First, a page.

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S&P Global Raises India's FY25 GDP Forecast: While The Going Is Good, Does It Get Better? And How?


Photo of India's GDP Growth

By AltG Investment Research Lab On Behalf Of Poornima Vardhan & Taponeel Mukherjee


For all the debate around India's GDP, the one issue that hasn't but needs to receive the most attention is "Capital". The Availability, Flexibility & Cost Of Capital will be the most important driver of India's 21st Century Economic Growth Story.


With the news of S&P Global raising India's FY25 growth forecast to 6.8%, the focus must shift towards further turbocharging the India growth story. We need to realise that regardless of which economic growth story people look at in human history, a push on the technology and financial frontier goes hand in hand with the next phase of growth. Financial Capital Innovation often leads to technology breakthroughs. Greater availability, flexibility and a lower cost of capital are the key to India unlocking double-digit economic growth. The debate needs to go from looking at aggregate amounts of capital to the "structure of capital".


How do we make more capital available to industries in the mid-market space (sub-INR 200 Crores annual revenue)? Firstly, it's important to realise that India's private companies are servicing the mega businesses that serve billions of Indians daily. There are thousands of such companies in need of innovative capital. These are businesses driving India's growth story and need capital that isn't in the form of a contingent liability like bank debt or equity.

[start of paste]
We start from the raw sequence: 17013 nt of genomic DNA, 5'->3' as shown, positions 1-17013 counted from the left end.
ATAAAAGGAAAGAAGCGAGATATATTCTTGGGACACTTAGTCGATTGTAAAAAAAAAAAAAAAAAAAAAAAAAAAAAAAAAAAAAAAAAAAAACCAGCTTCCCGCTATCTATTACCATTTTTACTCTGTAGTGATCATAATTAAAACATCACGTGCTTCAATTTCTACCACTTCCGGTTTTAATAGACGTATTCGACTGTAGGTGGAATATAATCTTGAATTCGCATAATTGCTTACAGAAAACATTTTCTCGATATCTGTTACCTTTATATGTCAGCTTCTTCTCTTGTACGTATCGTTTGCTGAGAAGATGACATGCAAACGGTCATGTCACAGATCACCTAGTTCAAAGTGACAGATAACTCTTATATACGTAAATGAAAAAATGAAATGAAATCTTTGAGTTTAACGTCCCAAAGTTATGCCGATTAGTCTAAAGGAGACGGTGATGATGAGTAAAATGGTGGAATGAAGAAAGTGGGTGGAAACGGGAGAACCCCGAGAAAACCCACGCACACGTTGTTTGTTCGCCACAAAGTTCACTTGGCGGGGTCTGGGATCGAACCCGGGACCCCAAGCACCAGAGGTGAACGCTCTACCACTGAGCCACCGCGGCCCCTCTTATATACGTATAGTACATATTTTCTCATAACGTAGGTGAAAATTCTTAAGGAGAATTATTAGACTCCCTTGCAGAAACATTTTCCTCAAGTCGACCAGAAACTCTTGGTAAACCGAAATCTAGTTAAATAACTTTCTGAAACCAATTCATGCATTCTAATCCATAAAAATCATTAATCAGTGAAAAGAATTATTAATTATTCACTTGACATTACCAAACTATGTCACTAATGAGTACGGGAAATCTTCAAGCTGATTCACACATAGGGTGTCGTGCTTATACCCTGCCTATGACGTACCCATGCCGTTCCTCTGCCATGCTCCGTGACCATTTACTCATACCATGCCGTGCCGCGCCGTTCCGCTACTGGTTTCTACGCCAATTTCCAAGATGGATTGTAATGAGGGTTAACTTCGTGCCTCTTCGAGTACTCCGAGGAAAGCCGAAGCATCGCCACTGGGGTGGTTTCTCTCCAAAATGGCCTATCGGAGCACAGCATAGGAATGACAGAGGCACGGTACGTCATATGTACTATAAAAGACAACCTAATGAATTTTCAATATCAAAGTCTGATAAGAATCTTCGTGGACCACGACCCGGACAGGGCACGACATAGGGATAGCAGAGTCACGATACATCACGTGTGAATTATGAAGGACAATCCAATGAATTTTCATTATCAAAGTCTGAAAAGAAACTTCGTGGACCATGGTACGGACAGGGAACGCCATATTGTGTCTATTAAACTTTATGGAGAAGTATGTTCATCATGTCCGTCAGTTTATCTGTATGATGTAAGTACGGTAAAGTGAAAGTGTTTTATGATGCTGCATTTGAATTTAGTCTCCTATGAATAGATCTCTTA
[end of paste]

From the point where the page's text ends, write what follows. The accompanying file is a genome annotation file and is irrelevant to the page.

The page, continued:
There are two broad ways to do this. Firstly, use hybrid structures to provide capital to these businesses to give them much-needed expansion capital and allow them to achieve scale. An attractive taxation policy around such instruments is needed to bring these securities to the fore. Additionally, it's important to note that the laws must be easy to decipher, with no room for any confusion further down the road.


The second way to achieve scale is via platforms that can aggregate and provide expansion capital to such businesses. Essentially, access to capital will lead to expansion, which leads to scale, which leads to lower costs that enable the business to further expand the pie for other businesses.    


How do we make more flexible capital available to industries? Barring obvious corporate frauds, a significant number of bankruptcies are driven by asset-liability cash flow mismatches in India, leading to suboptimal projects and capital stuck in unproductive projects. Regulations around taxes and policies that enable flexibility of capital will be crucial.


Let's understand this better with an example. When you see a hospital asset lying in bankruptcy due to bank loans they couldn't finance, this problem stares us in the face. Businesses, financiers, and regulators alike need to realise that an asset with a gestation period before the revenue ramp-up is unsuitable for pure bank debt. An alternative is structures that allow a separation of the construction phase from the revenue-generating phase for companies to better match the asset-liability cash flows.